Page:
The Women's Empowerment platform, (first known as the Knowledge Gateway on Women’s Economic Empowerment), was launched in 2013 during a session of the United Nations General Assembly. The principles of the platform offer seven steps to guide businesses on how to empower women in the workplace, marketplace, and community. Not surprisingly, these principles had been in development for quite some time, and thanks to advancements in connective technology, we are now seeing an increase in their adoption. Throughout the two decades plus of my career, I’ve seen many changes in gender parity, and yet, for women in IT, there is plenty of room for improvement.
When I graduated from high school, I was intrigued by the power computers were gaining over our everyday lives. I was also very interested in Artificial Intelligence (AI) before we even had a name for this phenomenon. I received my degree in Mathematics and Computer Science and enthusiastically took on my first job as an Intel Assembly programmer (a language I had no experience in), working on PC BIOS. From there, I went on to become a Principal Engineer and started working more closely with people and less with machines. Throughout the ensuing years, I wore several hats, which led me to Consulting, Account/Client Management, and Delivery Management. I found my current home at NTT DATA Services through three acquisitions.
In my first job, I was the only female engineer, the only one who was married and the only one with a child. I would work the regular hours, and because laptops and remote access were rare, I would return to the office late at night to debug firmware issues after putting my baby to sleep. I remember one of my male colleagues saying, “You should bring the baby to work and let him sleep in the desk cabinet.” He wasn’t joking. Today, I can’t imagine any male colleague saying that, as working mothers are more and more accepted in the workplace.
With the help of The Women’s Empowerment Platform, we have the opportunity to treat gender parity (and diversity) like the business priority it is. I view these changes as happening both with individual actions and a foundation of inclusive corporate culture. Each one of us can begin by immediately checking our language and microaggressions. Too often these can create an environment of exclusion or hurtful and sub-servient behavior. I am still surprised by professionals who make derogatory remarks. As professionals in a professional setting, we all need to have candid discussions and take bold steps to correct bad behavior and follow through with consequences. In today’s dynamic (and often remote) workforce, much of these changes need to happen in our electronic communications with each other. Email etiquette, instant message platforms, intranet bulletin boards are rife with examples of microaggression. The pace at which we communicate with each other doesn’t help, but we can always take personal responsibility to think before we hit send.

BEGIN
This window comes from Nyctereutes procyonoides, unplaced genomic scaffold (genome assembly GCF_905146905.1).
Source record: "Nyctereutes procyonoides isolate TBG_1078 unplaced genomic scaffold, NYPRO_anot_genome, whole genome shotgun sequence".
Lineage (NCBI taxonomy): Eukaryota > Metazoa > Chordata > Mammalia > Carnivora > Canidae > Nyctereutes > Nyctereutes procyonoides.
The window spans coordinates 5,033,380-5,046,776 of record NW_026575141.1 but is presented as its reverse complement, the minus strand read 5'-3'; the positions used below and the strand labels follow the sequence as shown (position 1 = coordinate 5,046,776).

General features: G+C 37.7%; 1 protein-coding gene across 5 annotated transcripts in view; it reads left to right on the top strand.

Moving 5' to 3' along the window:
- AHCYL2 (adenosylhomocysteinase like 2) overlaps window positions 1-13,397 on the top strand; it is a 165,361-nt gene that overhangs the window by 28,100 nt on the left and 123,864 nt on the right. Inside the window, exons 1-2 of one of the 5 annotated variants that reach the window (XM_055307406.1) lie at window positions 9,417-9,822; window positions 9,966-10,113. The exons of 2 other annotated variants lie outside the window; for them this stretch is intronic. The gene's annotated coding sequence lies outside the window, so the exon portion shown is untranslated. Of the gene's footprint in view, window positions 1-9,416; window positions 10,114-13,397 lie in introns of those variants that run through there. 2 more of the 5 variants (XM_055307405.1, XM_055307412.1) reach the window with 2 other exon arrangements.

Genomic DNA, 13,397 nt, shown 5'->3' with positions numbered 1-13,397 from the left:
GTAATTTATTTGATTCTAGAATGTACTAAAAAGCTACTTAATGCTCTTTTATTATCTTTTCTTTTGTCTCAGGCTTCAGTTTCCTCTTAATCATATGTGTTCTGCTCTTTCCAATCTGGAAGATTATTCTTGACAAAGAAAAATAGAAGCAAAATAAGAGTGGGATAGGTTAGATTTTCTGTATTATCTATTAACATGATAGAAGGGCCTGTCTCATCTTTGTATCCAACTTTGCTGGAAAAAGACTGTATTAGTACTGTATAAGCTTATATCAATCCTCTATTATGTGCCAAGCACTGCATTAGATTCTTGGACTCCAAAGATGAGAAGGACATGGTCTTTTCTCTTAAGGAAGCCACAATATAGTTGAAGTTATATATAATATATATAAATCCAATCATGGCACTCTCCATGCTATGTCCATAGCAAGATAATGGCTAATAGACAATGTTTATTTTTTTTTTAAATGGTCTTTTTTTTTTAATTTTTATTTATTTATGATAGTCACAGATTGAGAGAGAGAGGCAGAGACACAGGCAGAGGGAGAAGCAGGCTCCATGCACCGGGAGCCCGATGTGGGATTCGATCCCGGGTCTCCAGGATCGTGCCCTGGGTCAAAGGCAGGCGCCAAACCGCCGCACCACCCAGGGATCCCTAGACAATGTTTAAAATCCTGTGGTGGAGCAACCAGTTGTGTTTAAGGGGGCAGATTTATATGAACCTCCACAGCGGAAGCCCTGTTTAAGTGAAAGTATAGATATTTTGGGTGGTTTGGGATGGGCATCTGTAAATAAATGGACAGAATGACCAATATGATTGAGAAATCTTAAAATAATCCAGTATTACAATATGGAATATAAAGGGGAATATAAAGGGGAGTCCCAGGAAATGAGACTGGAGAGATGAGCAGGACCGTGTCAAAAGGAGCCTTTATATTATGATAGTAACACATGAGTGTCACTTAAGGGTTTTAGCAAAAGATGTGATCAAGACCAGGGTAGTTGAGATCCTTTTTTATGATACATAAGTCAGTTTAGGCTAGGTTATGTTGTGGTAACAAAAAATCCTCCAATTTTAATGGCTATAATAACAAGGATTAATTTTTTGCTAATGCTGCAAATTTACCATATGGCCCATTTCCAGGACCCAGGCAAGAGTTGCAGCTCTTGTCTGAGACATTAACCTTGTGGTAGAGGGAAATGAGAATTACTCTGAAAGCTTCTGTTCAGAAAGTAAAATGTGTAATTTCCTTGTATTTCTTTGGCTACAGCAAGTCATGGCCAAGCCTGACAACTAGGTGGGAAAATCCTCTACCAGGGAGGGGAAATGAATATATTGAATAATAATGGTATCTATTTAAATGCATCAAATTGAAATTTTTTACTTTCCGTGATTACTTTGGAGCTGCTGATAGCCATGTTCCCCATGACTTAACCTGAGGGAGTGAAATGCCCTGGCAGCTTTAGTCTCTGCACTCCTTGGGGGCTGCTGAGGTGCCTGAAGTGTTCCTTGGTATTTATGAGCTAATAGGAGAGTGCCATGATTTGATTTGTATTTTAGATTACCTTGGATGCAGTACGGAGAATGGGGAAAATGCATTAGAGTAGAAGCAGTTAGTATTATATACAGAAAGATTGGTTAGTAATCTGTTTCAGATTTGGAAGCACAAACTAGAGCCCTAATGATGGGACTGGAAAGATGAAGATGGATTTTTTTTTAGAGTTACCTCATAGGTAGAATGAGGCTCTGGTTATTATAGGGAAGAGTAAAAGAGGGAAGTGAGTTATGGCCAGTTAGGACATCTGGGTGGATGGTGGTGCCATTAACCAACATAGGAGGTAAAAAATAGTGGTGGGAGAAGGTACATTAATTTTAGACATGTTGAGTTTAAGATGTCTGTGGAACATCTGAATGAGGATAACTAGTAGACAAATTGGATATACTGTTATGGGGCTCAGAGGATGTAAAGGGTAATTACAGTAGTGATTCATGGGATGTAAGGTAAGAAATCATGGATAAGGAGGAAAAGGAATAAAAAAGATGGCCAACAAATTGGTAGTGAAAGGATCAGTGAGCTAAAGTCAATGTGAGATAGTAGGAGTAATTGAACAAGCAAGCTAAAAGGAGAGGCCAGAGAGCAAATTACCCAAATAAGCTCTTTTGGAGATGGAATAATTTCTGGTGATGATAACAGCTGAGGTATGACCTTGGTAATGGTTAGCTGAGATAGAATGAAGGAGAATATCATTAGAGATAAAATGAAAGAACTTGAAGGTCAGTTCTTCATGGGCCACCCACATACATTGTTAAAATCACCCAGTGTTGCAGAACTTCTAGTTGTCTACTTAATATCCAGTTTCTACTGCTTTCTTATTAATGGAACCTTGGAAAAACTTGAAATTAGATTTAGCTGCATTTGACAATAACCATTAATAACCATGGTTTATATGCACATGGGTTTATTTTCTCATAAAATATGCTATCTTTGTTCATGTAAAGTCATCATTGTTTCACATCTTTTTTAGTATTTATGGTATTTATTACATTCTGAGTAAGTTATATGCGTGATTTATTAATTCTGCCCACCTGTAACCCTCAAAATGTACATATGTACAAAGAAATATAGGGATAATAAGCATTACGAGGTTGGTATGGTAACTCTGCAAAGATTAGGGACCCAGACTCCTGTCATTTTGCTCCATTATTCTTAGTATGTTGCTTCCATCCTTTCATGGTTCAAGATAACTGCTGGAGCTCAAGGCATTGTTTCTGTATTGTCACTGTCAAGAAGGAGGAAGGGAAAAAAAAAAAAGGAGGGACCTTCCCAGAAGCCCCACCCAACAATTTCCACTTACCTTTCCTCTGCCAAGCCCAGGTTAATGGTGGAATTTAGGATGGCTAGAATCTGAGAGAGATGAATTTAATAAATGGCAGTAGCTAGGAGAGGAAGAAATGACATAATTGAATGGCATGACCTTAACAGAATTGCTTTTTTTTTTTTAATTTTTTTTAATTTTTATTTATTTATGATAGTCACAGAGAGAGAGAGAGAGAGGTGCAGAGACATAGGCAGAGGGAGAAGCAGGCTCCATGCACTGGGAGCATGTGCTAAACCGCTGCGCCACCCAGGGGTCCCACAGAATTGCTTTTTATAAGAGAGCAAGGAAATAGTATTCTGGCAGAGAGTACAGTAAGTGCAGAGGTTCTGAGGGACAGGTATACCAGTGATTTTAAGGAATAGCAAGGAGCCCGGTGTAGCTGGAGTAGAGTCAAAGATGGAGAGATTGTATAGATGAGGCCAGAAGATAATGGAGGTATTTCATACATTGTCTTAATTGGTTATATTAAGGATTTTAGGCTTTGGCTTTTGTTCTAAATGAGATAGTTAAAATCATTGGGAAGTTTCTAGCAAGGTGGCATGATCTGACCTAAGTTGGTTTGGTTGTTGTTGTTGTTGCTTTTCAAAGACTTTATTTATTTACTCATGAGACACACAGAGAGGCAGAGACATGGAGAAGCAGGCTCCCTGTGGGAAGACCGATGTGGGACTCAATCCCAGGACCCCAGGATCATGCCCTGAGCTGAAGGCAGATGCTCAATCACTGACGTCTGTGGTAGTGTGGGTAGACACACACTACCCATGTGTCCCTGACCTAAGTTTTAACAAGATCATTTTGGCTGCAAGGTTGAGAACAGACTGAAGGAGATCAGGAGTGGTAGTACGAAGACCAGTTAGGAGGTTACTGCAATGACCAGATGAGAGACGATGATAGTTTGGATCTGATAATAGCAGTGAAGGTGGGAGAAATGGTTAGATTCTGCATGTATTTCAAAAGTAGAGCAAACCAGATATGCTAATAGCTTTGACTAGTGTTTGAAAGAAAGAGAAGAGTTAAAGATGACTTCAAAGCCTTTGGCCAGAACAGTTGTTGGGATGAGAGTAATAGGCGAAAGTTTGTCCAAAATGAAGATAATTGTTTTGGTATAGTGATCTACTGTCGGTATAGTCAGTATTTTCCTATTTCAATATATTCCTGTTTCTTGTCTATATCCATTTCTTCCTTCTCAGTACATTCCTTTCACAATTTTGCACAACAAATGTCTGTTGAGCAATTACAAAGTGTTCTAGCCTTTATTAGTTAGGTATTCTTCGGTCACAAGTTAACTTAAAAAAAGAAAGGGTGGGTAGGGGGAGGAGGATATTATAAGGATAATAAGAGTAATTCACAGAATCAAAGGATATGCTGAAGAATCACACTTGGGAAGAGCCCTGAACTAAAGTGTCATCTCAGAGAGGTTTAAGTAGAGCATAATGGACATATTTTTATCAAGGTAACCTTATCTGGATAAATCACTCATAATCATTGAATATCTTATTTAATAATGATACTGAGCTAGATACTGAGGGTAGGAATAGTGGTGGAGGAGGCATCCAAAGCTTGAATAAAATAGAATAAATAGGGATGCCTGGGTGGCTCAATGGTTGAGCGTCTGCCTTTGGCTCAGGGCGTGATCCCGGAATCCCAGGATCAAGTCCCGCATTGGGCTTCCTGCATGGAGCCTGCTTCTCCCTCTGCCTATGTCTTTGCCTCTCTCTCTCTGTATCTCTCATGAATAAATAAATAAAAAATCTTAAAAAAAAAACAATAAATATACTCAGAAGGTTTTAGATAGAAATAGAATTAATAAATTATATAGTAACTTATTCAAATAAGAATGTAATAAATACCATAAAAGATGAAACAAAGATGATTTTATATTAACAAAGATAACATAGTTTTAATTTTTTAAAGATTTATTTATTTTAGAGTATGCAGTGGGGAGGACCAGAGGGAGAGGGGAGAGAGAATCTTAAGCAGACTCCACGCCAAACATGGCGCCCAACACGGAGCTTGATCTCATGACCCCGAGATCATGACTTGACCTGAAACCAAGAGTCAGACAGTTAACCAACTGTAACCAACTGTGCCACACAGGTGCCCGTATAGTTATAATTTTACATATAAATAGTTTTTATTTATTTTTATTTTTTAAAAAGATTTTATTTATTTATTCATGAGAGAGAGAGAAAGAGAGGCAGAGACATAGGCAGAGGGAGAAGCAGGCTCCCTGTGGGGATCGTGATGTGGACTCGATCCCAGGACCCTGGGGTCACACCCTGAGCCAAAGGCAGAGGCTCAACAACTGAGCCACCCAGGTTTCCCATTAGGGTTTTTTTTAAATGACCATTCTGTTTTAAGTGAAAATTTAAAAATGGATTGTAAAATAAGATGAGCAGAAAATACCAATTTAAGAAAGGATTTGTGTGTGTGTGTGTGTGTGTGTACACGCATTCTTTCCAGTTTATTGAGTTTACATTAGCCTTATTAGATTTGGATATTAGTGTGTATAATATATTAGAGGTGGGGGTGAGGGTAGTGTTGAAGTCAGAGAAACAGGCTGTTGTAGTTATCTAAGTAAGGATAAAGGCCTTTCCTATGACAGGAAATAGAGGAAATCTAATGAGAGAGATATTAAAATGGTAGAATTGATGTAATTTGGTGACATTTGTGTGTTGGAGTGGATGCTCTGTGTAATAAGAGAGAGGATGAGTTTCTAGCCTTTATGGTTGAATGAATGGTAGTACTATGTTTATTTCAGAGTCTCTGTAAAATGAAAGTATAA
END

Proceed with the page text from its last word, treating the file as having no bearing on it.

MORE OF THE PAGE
Our organization now has the opportunity to set a goal, develop key performance indicators and track progress toward attaining that goal. We can also hold our leaders accountable for delivering results. But beyond measuring HOW we do, we also have an opportunity to change WHAT we do. For me, those changes involve workplace behavior and holding each of us accountable for our behavior. We need to change our attitude on how we grow and promote women from within our organization. Studies show that men are often promoted on the basis of their potential, whereas women are overlooked as needing more experience. We need to promote talent based on meritocracy. We also need to check how we characterize leadership attributes — such as the classic descriptors of "aggressive” or “bossy” for women, vs. “assertive” and “leader” for men.
I am delighted that we are serious about diversity and inclusion, and the actions we are taking to ensure we “walk the talk.” We have a long way to go, and we need to move quickly, especially if we want to retain and attract talent.
I continue to work with amazing colleagues, both women and men, and work very hard to create a respectful and inclusive environment through every action I take. I have been working with our leaders to develop our NTT DATA Services’ Strategy and Culture, and it is immediately applicable for our Women Inspire NTT (WIN) employee resource group. What excites me about WIN is our ability to become change agents. As a WIN Chapter Leader and with my work on the Strategy and Culture team, I have recommended changes, some of which are under implementation. I strive to effect positive change, be a catalyst and voice of the people. The future is bright for us, and the best part is that each of us can make significant contributions with our individual actions starting now.
#balanceforbetter #IWD2019 #NTTDATA @nttdataservices
International Women’s Day 2019 blogging schedule:
- March 5 — Mona Charif, SVP and Chief Marketing Officer
- March 6 — Tammy McChain, VP of Civilian Solutions, NTT DATA Federal Inc.
- March 7 — Deb Brasfield, Chief of Staff, Insurance Vertical
- March 8 — Shelly Barnes, Strategic Delivery Advisor and Elizabeth Towson, SVP of Diversity & Inclusion
Post Date: 2019-03-07